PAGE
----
SINCE HIS ELECTION as the 265th successor of St. Peter, Pope Francis has provided a refresher course on Catholic social teaching to the world’s 1.2 billion Catholics. “Catholic social teaching is no longer a secret,” says Jean Hill, director of peace and justice for the diocese of Salt Lake City. “Everything Pope Francis is saying comes from social doctrine and is about social justice.”
Through his various homilies, speeches, and meetings, Francis is “reading the signs of the times” and making practical application to the issues of the day. Some of his most powerful statements to date were made in his first pastoral document, “The Joy of the Gospel,” including this declaration: “I prefer a church which is bruised, hurting, and dirty because it has been out on the streets, rather than a church that is unhealthy from being confined and from clinging to its own security.”
Pope Francis is calling the faithful to be more merciful, compassionate, joyful, and centered upon the needs of the poor and vulnerable. He wants a church that sees the human person before the law and one that does not “obsess” about a narrow set of issues, but affirms both human life and human dignity. He invites Catholics to pray, reflect, and embrace the beauty and breadth of Catholic social teaching—a rich tradition that is predicated on the dignity of the human person.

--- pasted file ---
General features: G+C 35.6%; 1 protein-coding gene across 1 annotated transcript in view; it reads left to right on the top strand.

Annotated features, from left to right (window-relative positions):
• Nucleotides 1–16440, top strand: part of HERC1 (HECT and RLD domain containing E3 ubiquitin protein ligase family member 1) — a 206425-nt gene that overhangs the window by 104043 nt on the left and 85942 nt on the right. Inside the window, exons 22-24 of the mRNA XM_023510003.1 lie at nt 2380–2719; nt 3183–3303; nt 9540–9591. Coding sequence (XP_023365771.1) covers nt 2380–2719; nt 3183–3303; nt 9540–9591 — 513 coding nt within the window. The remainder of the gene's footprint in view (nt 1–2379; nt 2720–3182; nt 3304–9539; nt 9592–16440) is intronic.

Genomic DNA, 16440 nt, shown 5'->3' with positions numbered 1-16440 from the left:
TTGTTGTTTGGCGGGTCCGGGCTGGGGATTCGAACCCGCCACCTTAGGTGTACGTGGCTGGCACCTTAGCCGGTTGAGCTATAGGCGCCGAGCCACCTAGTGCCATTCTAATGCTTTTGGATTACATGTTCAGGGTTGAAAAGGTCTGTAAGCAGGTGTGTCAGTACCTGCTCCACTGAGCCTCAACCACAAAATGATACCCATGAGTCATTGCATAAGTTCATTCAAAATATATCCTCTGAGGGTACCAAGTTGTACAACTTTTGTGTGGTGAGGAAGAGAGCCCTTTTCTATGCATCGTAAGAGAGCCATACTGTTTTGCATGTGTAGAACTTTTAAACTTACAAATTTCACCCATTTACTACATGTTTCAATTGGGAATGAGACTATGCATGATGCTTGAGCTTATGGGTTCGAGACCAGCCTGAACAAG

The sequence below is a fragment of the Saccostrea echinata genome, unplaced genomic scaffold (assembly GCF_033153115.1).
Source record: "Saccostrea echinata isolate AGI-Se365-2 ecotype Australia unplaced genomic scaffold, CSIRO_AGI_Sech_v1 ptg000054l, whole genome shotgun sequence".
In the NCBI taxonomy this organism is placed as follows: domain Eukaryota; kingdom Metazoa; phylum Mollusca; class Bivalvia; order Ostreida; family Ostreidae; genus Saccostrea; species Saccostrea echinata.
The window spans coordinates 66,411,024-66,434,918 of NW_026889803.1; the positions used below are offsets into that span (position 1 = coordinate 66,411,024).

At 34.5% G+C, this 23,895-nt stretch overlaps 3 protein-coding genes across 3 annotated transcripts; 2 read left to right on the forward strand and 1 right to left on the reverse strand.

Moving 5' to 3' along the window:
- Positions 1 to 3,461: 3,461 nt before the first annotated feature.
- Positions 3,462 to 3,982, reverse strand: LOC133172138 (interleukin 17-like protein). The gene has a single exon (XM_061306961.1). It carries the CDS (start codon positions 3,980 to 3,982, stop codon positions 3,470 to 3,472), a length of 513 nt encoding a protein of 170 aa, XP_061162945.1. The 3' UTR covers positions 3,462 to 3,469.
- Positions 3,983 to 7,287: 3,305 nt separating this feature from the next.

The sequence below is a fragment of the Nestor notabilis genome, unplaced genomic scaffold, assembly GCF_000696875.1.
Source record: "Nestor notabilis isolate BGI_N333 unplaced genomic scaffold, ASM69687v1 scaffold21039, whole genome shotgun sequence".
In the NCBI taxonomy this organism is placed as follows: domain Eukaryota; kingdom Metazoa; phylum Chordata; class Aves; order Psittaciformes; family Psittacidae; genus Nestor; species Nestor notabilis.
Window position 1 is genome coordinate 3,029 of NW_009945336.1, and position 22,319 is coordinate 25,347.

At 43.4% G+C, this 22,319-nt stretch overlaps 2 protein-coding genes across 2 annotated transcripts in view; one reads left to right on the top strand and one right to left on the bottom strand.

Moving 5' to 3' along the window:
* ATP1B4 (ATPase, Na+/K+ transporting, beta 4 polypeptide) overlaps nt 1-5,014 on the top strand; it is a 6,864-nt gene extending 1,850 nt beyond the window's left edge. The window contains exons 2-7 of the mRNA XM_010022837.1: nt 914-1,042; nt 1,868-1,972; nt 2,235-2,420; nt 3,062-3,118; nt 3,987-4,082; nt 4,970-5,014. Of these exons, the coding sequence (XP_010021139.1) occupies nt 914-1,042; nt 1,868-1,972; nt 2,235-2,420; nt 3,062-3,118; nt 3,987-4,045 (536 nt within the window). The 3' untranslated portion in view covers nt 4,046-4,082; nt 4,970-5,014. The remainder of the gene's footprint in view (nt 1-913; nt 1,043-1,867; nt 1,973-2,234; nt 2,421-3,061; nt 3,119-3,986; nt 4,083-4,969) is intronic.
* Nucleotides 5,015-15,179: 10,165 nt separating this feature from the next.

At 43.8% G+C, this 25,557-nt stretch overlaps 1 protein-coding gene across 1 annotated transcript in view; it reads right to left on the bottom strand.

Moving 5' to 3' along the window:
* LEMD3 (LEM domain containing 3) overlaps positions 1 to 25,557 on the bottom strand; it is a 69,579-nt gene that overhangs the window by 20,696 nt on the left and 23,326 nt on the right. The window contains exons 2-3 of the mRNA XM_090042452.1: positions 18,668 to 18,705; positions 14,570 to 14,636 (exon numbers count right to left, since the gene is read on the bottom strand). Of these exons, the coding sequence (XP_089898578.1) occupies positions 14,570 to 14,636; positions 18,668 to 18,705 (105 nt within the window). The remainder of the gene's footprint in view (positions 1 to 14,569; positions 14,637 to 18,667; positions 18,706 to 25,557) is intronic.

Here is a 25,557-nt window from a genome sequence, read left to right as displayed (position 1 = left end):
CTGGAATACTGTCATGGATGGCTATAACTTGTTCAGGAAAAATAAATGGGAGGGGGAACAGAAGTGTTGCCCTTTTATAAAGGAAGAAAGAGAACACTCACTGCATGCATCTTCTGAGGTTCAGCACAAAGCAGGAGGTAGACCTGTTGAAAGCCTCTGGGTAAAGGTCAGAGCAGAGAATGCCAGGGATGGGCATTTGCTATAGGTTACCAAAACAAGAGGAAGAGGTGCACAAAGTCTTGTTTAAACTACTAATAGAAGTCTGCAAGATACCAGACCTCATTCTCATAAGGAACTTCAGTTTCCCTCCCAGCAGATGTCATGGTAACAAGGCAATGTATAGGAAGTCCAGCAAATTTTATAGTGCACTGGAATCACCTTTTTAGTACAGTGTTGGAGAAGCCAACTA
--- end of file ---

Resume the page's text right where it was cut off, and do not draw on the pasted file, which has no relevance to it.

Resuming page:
The United States Conference of Catholic Bishops (USCCB) defines Catholic social teaching as “a central and essential element of our faith. Its roots are in the Hebrew prophets who announced God’s special love for the poor and called God’s people to a covenant of love and justice.” This teaching is also founded on the life and words of Jesus. It posits that “every human being is created in the image of God and redeemed by Jesus Christ, and therefore is invaluable and worthy of respect as a member of the human family.”